self-replication is cool

A clever little paper just came out as an Advance Online Publication in Nature Chemistry (Self-reproduction of supramolecular giant vesicles combined with the amplification of encapsulated DNA). Tadashi Sugawara from the University of Tokyo shows in this work that when you fabricate a vesicle containing an amphiphilic imidazolium catalyst, you can actually cause the vesicle to self-replicate when a membrane precursor is placed in solution. Furthermore, the vesicle can be used to encapsulate DNA and PCR reagents, thereby creating self-replicating vesicles that contain replicated DNA. Perhaps the coolest thing about this from a “biosimilar” point of view is that the giant vesicle division is accelerated by the encapsulation of DNA within the vesicle membrane. Thus, only the DNA containing vesicles are actually capable of rapid division and replication. The similarity of this work to actual “synthetic cell” fabrication makes me think that the popular press could have a field day with this…stay tuned.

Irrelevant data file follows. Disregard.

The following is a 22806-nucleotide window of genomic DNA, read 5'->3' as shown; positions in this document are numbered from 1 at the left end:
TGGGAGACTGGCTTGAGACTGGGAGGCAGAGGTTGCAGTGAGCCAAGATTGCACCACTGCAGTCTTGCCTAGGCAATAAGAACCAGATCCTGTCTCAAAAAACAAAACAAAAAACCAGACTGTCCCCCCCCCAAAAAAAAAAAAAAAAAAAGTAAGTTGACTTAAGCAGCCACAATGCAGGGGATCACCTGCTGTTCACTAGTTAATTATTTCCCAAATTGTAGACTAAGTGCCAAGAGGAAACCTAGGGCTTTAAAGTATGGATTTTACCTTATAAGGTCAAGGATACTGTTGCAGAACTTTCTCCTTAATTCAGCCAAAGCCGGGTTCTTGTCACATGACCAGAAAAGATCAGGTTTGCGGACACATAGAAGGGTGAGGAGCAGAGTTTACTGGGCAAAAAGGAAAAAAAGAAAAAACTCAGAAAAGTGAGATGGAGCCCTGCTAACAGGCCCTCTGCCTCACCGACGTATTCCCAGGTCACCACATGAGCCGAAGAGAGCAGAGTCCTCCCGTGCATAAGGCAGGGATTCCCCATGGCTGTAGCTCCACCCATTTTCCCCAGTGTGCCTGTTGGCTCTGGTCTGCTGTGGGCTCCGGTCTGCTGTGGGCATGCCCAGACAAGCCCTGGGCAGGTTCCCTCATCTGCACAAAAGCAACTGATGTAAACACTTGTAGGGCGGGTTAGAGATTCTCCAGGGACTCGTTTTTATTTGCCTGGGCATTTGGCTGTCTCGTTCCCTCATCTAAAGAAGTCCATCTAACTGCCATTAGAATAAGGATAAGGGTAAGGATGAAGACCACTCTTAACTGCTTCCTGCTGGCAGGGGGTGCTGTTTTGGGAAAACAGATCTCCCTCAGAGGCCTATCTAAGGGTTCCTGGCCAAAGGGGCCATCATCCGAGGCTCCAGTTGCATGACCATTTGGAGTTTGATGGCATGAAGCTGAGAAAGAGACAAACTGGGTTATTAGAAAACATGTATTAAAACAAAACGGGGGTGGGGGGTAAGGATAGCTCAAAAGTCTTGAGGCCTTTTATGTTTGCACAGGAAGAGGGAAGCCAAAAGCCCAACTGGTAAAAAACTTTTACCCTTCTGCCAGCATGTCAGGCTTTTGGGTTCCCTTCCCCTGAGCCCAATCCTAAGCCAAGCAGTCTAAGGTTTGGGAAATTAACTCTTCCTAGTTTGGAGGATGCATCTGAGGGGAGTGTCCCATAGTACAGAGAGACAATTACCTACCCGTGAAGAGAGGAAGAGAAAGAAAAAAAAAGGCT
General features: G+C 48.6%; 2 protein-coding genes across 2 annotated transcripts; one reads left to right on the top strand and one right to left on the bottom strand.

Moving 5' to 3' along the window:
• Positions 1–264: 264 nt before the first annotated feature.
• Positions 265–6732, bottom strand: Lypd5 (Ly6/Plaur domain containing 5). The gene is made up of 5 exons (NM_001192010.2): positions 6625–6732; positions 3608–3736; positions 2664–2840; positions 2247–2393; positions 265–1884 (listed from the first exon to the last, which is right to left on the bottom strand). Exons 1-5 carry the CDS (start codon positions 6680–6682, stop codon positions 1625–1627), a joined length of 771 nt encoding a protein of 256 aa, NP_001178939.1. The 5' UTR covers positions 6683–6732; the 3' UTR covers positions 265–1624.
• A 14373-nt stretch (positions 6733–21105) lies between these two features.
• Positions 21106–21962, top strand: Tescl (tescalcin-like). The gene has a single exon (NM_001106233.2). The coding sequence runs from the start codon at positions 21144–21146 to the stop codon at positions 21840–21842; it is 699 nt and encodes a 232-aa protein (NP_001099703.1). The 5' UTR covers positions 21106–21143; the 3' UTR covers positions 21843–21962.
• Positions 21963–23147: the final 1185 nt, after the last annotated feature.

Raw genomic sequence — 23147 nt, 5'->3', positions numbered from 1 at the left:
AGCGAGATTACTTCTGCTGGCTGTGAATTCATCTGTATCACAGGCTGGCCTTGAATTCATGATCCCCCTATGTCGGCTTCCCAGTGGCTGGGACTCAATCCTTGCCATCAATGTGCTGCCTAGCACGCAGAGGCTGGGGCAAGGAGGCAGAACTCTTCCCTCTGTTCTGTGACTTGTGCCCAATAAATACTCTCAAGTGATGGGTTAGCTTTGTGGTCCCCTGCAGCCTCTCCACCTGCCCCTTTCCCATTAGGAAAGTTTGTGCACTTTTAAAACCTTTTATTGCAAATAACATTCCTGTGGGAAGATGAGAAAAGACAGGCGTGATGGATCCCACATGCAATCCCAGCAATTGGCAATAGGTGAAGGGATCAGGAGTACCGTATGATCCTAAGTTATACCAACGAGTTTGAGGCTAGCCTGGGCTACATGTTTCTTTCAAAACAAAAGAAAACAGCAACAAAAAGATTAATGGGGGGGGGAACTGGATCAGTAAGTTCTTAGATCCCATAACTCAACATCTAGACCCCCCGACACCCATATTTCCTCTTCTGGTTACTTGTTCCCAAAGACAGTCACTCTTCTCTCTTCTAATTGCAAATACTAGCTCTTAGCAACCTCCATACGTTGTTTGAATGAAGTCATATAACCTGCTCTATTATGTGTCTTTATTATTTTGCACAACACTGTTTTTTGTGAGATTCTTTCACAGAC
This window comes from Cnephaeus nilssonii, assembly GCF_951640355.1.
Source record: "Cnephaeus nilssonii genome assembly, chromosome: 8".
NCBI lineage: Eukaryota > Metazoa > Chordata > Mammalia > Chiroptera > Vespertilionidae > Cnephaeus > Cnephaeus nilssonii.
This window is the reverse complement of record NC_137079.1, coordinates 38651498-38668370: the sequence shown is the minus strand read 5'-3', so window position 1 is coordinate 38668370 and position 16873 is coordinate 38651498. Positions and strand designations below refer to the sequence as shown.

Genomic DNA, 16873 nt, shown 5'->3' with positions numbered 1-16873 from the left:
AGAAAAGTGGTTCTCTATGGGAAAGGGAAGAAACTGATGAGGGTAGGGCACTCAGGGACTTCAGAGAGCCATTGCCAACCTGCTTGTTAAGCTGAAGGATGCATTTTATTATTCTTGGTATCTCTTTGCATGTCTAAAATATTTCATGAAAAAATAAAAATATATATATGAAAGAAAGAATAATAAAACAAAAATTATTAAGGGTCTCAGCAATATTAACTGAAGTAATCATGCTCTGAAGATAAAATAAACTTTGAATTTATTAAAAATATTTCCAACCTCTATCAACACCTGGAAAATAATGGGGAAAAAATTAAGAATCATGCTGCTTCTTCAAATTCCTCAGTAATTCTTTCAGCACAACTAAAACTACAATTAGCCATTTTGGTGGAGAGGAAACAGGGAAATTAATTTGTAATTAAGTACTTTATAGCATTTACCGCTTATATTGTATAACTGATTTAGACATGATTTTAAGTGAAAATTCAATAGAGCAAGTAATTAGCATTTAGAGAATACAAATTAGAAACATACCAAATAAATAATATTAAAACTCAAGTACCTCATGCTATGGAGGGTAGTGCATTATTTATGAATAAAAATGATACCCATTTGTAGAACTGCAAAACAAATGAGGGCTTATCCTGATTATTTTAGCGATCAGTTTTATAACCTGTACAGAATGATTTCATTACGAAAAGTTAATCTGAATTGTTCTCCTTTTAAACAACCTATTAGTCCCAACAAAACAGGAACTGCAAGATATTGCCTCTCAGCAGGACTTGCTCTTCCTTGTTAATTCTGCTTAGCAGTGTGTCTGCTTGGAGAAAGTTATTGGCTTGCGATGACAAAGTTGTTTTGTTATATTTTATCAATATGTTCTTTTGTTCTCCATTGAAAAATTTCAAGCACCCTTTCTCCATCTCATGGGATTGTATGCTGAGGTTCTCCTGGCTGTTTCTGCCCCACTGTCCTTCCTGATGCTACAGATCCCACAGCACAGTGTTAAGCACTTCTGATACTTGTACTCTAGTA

Published by Andrew Lyon

Founding Dean, Fowler School of Engineering @ Chapman University. Formerly Dean of the Schmid College of Science and Technology @ Chapman.

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